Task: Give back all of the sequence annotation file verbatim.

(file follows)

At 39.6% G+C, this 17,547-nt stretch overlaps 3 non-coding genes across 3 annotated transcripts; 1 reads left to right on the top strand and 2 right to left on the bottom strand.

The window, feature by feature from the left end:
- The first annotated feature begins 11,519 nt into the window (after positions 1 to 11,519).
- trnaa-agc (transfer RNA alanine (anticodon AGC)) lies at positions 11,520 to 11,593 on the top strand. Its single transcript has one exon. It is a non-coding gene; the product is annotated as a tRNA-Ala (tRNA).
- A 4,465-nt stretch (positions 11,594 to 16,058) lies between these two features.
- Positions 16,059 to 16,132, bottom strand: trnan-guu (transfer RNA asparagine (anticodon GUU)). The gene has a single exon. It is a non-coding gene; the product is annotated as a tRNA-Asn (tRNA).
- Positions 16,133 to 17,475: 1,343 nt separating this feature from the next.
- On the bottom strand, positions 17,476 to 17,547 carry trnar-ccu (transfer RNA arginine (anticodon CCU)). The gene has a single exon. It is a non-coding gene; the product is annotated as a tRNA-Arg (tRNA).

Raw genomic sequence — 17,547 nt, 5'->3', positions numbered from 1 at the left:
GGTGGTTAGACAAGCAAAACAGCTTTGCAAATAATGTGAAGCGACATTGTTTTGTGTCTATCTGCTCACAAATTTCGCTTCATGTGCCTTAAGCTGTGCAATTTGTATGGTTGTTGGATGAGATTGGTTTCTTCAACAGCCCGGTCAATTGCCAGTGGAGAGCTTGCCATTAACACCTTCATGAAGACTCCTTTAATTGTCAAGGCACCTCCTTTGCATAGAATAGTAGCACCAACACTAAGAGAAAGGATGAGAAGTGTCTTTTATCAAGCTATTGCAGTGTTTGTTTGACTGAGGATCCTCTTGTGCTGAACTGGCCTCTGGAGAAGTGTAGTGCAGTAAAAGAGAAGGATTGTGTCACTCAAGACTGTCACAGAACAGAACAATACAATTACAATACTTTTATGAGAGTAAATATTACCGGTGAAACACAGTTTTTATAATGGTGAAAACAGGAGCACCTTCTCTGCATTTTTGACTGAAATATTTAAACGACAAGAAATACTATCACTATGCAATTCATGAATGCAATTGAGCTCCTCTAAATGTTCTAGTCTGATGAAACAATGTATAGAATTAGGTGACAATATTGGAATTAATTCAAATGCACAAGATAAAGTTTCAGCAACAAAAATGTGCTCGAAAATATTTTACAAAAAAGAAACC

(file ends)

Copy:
At 39.6% G+C, this 17,547-nt stretch overlaps 3 non-coding genes across 3 annotated transcripts; 1 reads left to right on the top strand and 2 right to left on the bottom strand.

The window, feature by feature from the left end:
- The first annotated feature begins 11,519 nt into the window (after positions 1 to 11,519).
- trnaa-agc (transfer RNA alanine (anticodon AGC)) lies at positions 11,520 to 11,593 on the top strand. Its single transcript has one exon. It is a non-coding gene; the product is annotated as a tRNA-Ala (tRNA).
- A 4,465-nt stretch (positions 11,594 to 16,058) lies between these two features.
- Positions 16,059 to 16,132, bottom strand: trnan-guu (transfer RNA asparagine (anticodon GUU)). The gene has a single exon. It is a non-coding gene; the product is annotated as a tRNA-Asn (tRNA).
- Positions 16,133 to 17,475: 1,343 nt separating this feature from the next.
- On the bottom strand, positions 17,476 to 17,547 carry trnar-ccu (transfer RNA arginine (anticodon CCU)). The gene has a single exon. It is a non-coding gene; the product is annotated as a tRNA-Arg (tRNA).

Raw genomic sequence — 17,547 nt, 5'->3', positions numbered from 1 at the left:
GGTGGTTAGACAAGCAAAACAGCTTTGCAAATAATGTGAAGCGACATTGTTTTGTGTCTATCTGCTCACAAATTTCGCTTCATGTGCCTTAAGCTGTGCAATTTGTATGGTTGTTGGATGAGATTGGTTTCTTCAACAGCCCGGTCAATTGCCAGTGGAGAGCTTGCCATTAACACCTTCATGAAGACTCCTTTAATTGTCAAGGCACCTCCTTTGCATAGAATAGTAGCACCAACACTAAGAGAAAGGATGAGAAGTGTCTTTTATCAAGCTATTGCAGTGTTTGTTTGACTGAGGATCCTCTTGTGCTGAACTGGCCTCTGGAGAAGTGTAGTGCAGTAAAAGAGAAGGATTGTGTCACTCAAGACTGTCACAGAACAGAACAATACAATTACAATACTTTTATGAGAGTAAATATTACCGGTGAAACACAGTTTTTATAATGGTGAAAACAGGAGCACCTTCTCTGCATTTTTGACTGAAATATTTAAACGACAAGAAATACTATCACTATGCAATTCATGAATGCAATTGAGCTCCTCTAAATGTTCTAGTCTGATGAAACAATGTATAGAATTAGGTGACAATATTGGAATTAATTCAAATGCACAAGATAAAGTTTCAGCAACAAAAATGTGCTCGAAAATATTTTACAAAAAAGAAACC